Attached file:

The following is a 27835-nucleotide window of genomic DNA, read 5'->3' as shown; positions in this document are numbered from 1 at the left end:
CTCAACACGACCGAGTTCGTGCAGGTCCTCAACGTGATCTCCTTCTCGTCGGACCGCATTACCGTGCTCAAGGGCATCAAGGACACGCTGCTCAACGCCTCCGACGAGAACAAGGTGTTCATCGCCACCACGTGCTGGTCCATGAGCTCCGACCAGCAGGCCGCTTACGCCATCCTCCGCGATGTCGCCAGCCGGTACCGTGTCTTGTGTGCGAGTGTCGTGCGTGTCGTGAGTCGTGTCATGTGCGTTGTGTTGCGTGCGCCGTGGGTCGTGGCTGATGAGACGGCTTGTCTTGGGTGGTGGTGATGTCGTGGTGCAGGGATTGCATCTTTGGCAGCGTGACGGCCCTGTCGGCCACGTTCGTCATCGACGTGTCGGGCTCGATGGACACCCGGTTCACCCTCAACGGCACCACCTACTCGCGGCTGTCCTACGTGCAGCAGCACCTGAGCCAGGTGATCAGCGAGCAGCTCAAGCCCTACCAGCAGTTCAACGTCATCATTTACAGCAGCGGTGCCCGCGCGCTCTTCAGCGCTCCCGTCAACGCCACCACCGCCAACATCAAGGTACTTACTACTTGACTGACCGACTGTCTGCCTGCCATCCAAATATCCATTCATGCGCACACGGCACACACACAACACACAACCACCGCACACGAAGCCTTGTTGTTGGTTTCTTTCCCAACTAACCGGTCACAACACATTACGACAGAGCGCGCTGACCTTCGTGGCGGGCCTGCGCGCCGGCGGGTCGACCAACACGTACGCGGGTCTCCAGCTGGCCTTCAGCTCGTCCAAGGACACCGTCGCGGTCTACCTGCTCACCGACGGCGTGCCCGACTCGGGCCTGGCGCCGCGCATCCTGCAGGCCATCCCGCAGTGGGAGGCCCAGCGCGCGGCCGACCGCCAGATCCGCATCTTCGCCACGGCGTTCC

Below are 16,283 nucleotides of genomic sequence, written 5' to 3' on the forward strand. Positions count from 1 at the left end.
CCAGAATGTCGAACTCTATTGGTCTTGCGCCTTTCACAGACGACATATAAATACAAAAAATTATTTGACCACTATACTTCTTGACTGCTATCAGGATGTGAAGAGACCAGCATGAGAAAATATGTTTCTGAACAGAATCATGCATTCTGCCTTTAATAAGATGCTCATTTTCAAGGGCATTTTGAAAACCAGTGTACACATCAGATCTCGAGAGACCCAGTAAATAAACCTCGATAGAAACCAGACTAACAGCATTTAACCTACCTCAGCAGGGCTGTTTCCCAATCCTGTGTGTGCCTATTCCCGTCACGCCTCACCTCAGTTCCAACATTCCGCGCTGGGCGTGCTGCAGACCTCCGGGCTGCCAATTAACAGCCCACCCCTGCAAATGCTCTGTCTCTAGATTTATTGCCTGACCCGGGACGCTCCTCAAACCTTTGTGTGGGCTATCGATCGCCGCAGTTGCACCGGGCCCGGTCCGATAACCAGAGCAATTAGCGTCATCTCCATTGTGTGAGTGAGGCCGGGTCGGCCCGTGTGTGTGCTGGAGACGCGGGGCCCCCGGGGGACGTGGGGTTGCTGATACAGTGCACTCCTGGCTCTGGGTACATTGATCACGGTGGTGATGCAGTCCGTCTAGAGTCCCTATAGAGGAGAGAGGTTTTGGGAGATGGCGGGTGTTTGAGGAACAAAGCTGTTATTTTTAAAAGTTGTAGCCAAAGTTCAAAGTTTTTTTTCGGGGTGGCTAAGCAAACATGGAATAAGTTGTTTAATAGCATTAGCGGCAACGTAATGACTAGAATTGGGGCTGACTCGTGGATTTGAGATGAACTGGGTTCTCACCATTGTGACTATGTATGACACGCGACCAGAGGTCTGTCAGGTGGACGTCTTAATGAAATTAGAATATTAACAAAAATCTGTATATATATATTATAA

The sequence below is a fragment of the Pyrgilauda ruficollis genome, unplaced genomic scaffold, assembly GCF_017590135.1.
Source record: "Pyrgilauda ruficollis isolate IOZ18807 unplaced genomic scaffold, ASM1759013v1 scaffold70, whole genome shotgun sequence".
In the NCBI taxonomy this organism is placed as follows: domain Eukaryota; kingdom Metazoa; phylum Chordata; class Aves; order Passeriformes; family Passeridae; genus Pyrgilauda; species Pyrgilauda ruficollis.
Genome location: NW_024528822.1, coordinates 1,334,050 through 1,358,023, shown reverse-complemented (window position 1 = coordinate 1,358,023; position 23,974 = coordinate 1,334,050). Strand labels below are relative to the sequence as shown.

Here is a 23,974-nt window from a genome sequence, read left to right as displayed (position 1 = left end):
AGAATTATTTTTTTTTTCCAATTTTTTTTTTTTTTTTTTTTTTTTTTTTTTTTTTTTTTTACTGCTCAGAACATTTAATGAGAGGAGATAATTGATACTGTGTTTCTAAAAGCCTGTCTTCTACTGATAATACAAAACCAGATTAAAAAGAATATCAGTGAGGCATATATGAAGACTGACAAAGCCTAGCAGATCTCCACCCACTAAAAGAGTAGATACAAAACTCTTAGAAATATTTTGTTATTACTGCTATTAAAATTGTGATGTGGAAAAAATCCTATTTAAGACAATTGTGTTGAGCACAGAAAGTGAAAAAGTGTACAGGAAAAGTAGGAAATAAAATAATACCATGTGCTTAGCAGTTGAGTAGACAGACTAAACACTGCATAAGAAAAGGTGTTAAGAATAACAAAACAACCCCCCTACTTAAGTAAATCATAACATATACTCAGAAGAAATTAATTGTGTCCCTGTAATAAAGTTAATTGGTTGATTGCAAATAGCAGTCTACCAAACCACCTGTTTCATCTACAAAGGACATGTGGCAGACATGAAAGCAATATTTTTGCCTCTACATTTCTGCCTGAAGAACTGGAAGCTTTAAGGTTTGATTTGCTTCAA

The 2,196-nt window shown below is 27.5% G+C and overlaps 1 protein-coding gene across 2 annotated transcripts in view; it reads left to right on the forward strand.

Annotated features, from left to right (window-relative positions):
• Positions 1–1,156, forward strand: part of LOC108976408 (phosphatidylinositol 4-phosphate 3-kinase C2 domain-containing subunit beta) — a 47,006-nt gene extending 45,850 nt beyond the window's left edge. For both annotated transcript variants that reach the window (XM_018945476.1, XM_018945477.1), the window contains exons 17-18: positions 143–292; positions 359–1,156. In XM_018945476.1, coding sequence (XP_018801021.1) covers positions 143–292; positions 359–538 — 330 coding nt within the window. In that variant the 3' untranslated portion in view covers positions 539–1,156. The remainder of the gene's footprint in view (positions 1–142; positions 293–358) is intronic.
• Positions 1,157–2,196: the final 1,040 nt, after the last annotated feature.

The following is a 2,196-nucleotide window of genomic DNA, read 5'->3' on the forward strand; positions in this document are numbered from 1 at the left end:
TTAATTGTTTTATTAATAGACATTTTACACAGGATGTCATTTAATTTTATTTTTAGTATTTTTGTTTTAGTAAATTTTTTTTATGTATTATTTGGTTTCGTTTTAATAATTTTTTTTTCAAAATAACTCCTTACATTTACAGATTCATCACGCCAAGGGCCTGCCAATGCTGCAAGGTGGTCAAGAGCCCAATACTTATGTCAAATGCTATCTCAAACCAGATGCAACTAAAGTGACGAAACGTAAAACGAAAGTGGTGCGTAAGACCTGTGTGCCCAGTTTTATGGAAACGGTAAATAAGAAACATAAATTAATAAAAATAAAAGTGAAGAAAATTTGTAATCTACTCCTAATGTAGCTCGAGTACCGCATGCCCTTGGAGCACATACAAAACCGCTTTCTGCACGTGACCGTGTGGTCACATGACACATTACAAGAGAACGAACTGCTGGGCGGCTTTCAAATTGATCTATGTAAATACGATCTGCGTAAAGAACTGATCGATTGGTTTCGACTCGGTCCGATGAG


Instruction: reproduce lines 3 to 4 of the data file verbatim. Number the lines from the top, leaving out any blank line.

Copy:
Below are 16,283 nucleotides of genomic sequence, written 5' to 3' on the forward strand. Positions count from 1 at the left end.
CCAGAATGTCGAACTCTATTGGTCTTGCGCCTTTCACAGACGACATATAAATACAAAAAATTATTTGACCACTATACTTCTTGACTGCTATCAGGATGTGAAGAGACCAGCATGAGAAAATATGTTTCTGAACAGAATCATGCATTCTGCCTTTAATAAGATGCTCATTTTCAAGGGCATTTTGAAAACCAGTGTACACATCAGATCTCGAGAGACCCAGTAAATAAACCTCGATAGAAACCAGACTAACAGCATTTAACCTACCTCAGCAGGGCTGTTTCCCAATCCTGTGTGTGCCTATTCCCGTCACGCCTCACCTCAGTTCCAACATTCCGCGCTGGGCGTGCTGCAGACCTCCGGGCTGCCAATTAACAGCCCACCCCTGCAAATGCTCTGTCTCTAGATTTATTGCCTGACCCGGGACGCTCCTCAAACCTTTGTGTGGGCTATCGATCGCCGCAGTTGCACCGGGCCCGGTCCGATAACCAGAGCAATTAGCGTCATCTCCATTGTGTGAGTGAGGCCGGGTCGGCCCGTGTGTGTGCTGGAGACGCGGGGCCCCCGGGGGACGTGGGGTTGCTGATACAGTGCACTCCTGGCTCTGGGTACATTGATCACGGTGGTGATGCAGTCCGTCTAGAGTCCCTATAGAGGAGAGAGGTTTTGGGAGATGGCGGGTGTTTGAGGAACAAAGCTGTTATTTTTAAAAGTTGTAGCCAAAGTTCAAAGTTTTTTTTCGGGGTGGCTAAGCAAACATGGAATAAGTTGTTTAATAGCATTAGCGGCAACGTAATGACTAGAATTGGGGCTGACTCGTGGATTTGAGATGAACTGGGTTCTCACCATTGTGACTATGTATGACACGCGACCAGAGGTCTGTCAGGTGGACGTCTTAATGAAATTAGAATATTAACAAAAATCTGTATATATATATTATAA